Neutrophil infiltration and neutrophil extracellular traps (NET) in solid cancers are associated with poorer prognosis, but the mechanisms are incompletely understood. We hypothesized that NETs enhance mitochondrial function in tumor cells, providing extra energy for accelerated growth. Metastatic colorectal cancer tissue showed increased intratumoral NETs and supranormal preoperative serum MPO-DNA, a NET marker. Higher MPO-DNA correlated with shorter survival. In mice, subcutaneous tumor implants and hepatic metastases grew slowly in PAD4-KO mice, genetically incapable of NETosis. In parallel experiments, human cancer cell lines grew slower in nu/nu mice treated with DNAse, which disassembles NETs. PAD4-KO tumors manifested decreased proliferation, increased apoptosis, and increased evidence of oxidative stress. PAD4-KO tumors had decreased mitochondrial density, mitochondrial DNA, a lesser degree of ATP production, along with significantly decreased mitochondrial biogenesis proteins PGC1α, TFAM, and NRF-1. In vitro, cancer cells treated with NETs upregulated mitochondrial biogenesis-associated genes, increased mitochondrial density, increased ATP production, enhanced the percentage of cancer cells with reduced mitochondrial membrane potential, and increased the oxygen consumption rate. Furthermore, NETs increased cancer cells' expression of fission and fusion-associated proteins, DRP-1 and MFN-2, and mitophagy-linked proteins, PINK1 and Parkin. All of which were decreased in PAD4-KO tumors. Mechanistically, neutrophil elastase released from NETs activated TLR4 on cancer cells, leading to PGC1α upregulation, increased mitochondrial biogenesis, and accelerated growth. Taken together, NETs can directly alter the metabolic programming of cancer cells to increase tumor growth. NETs represent a promising therapeutic target to halt cancer progression.
Neutrophils through the release of NETs facilitate the growth of stressed cancer cells by altering their bioenergetics, the inhibition of which induces cell death.
Solid malignant tumors accumulate a diverse collection of inflammatory cells representing both innate and adaptive immune responses as they grow (1, 2). Neutrophils account for a significant portion of the inflammatory cells in the tumor microenvironment (TME) of various malignancies (3–6). In addition to serving as a first line of antimicrobial defense, an important role for tumor-associated neutrophils (TAN) has been found to promote tumor growth and metastasis at multiple stages of cancer progression (7). Much current evidence is starting to support the notion that, neutrophils exert these tumor promoting functions, not by phagocytic mechanisms, but rather via the formation of neutrophil extracellular traps (NET) within tumors a process termed NETosis (8, 9).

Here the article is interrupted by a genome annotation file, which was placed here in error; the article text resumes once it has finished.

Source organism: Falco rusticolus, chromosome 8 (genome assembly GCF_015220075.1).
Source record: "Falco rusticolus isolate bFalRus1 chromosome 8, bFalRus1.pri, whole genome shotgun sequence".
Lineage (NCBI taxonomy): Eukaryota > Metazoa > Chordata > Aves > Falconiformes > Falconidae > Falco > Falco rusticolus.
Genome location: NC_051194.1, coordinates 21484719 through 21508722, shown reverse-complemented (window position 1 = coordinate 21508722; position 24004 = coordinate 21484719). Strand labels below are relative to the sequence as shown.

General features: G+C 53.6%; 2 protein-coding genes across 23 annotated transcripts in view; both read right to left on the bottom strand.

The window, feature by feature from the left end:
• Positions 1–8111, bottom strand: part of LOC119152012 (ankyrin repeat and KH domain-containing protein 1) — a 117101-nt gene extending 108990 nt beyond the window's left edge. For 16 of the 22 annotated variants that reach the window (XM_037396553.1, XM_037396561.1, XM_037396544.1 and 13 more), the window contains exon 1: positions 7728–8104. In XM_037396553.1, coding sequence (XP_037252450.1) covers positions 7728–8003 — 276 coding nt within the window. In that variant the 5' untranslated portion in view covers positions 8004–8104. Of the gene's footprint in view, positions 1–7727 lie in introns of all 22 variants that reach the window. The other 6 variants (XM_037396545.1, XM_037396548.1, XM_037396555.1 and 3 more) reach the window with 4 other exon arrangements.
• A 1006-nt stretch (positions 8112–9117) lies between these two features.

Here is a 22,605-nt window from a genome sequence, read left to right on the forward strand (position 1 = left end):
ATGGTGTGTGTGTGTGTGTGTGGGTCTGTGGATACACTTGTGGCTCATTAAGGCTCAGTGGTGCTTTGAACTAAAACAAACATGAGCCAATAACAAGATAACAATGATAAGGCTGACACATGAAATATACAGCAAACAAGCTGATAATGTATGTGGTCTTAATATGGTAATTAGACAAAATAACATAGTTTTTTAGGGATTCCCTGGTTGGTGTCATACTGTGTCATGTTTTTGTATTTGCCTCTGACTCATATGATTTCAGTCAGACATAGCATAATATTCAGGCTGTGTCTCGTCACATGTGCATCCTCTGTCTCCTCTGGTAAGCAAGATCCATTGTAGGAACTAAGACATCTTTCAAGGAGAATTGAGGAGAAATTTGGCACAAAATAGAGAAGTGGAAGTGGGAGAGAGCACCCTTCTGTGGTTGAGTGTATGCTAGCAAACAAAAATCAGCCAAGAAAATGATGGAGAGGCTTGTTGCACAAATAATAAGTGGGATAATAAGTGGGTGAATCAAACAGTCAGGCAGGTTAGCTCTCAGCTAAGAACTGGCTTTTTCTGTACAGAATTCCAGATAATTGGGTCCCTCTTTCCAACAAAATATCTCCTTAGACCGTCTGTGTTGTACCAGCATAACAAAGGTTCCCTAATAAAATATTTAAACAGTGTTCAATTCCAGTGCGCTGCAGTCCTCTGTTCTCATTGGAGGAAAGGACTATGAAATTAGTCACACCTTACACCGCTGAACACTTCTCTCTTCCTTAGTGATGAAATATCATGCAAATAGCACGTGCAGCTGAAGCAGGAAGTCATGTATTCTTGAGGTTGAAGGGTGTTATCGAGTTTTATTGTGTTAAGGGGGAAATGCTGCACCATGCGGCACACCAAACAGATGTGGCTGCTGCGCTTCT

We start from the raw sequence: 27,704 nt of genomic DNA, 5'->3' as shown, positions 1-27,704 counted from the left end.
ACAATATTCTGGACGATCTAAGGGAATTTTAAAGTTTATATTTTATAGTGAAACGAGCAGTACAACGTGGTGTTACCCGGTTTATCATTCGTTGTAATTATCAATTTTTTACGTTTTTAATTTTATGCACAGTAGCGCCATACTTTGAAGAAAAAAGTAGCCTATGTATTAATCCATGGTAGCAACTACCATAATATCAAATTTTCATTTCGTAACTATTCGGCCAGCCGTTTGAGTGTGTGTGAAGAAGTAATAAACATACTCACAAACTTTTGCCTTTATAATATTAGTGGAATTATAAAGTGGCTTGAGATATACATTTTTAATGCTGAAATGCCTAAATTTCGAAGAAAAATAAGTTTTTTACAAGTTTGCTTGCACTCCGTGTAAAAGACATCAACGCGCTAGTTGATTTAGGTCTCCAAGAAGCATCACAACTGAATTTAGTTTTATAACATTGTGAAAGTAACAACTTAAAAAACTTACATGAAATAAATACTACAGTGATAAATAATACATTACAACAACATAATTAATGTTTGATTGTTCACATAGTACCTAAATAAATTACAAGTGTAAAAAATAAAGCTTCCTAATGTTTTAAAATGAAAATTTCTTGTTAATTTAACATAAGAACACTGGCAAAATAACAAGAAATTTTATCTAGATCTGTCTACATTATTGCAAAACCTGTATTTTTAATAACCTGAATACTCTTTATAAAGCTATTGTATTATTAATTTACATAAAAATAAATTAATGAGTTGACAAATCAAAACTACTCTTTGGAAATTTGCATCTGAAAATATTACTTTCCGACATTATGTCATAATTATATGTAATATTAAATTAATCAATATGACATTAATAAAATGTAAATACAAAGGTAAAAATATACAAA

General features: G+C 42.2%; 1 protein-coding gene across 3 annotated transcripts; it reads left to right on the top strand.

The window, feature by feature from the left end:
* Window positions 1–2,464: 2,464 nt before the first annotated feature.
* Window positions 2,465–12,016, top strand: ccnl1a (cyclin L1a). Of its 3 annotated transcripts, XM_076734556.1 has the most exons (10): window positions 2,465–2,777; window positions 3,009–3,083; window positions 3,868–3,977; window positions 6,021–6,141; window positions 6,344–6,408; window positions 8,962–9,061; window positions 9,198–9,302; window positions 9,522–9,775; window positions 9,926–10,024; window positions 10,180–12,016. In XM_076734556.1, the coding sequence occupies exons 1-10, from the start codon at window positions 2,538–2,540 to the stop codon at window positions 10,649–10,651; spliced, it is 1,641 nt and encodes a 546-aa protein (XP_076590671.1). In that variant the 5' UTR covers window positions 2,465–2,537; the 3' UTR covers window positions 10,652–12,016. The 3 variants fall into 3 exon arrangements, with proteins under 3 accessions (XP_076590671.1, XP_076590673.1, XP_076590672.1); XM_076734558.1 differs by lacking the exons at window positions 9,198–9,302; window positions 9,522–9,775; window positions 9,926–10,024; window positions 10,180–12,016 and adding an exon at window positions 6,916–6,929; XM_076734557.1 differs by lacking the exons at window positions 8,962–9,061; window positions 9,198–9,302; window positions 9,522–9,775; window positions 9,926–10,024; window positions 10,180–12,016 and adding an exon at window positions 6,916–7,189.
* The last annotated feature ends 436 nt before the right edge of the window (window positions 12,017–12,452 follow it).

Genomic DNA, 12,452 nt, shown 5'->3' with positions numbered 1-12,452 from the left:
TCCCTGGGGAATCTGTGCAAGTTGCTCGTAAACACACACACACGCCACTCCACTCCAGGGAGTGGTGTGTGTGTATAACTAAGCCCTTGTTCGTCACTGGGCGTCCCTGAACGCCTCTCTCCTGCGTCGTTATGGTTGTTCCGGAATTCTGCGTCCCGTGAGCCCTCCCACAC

NETs are produced by extrusion of decondensed DNA chromatin into the extracellular space complexed with citrullinated histones (cit-H3) together with neutrophilic cytoplasmic contents containing granular enzymes, such as myeloperoxidase (MPO) and neutrophil elastase (NE; ref. 10). NETs can augment various inflammatory responses including autoimmune, thrombotic, and cardiovascular diseases (11–13). NETosis requires the activation of the enzyme peptidylarginine deiminase (PAD)-4, which after translocation to the nucleus, citrullinates nuclear histones, inducing chromatin decondensation and release. In a model of surgical stress, sterile inflammation, and liver metastases, we have shown that NETs are capable of not only capturing circulating tumor cells, but more importantly increasing their metastatic potential and also promoting the growth of micrometastatic disease (14). Either the prevention of NET formation using mice lacking PAD4 and thus incapable of NET formation, or the administration of deoxyribonuclease (DNAse) to mice to dissolve extruded chromatin as it forms during NETosis, each succeeded in reducing sterile inflammation and significantly decreased metastatic tumor growth in the liver. NETs have also been found in human tumors and their presence confers a worse prognosis. Recently, NETs have also been shown to awaken dormant metastatic foci (15). The mechanisms by which NETs in the TME enhance tumor growth require further clarification.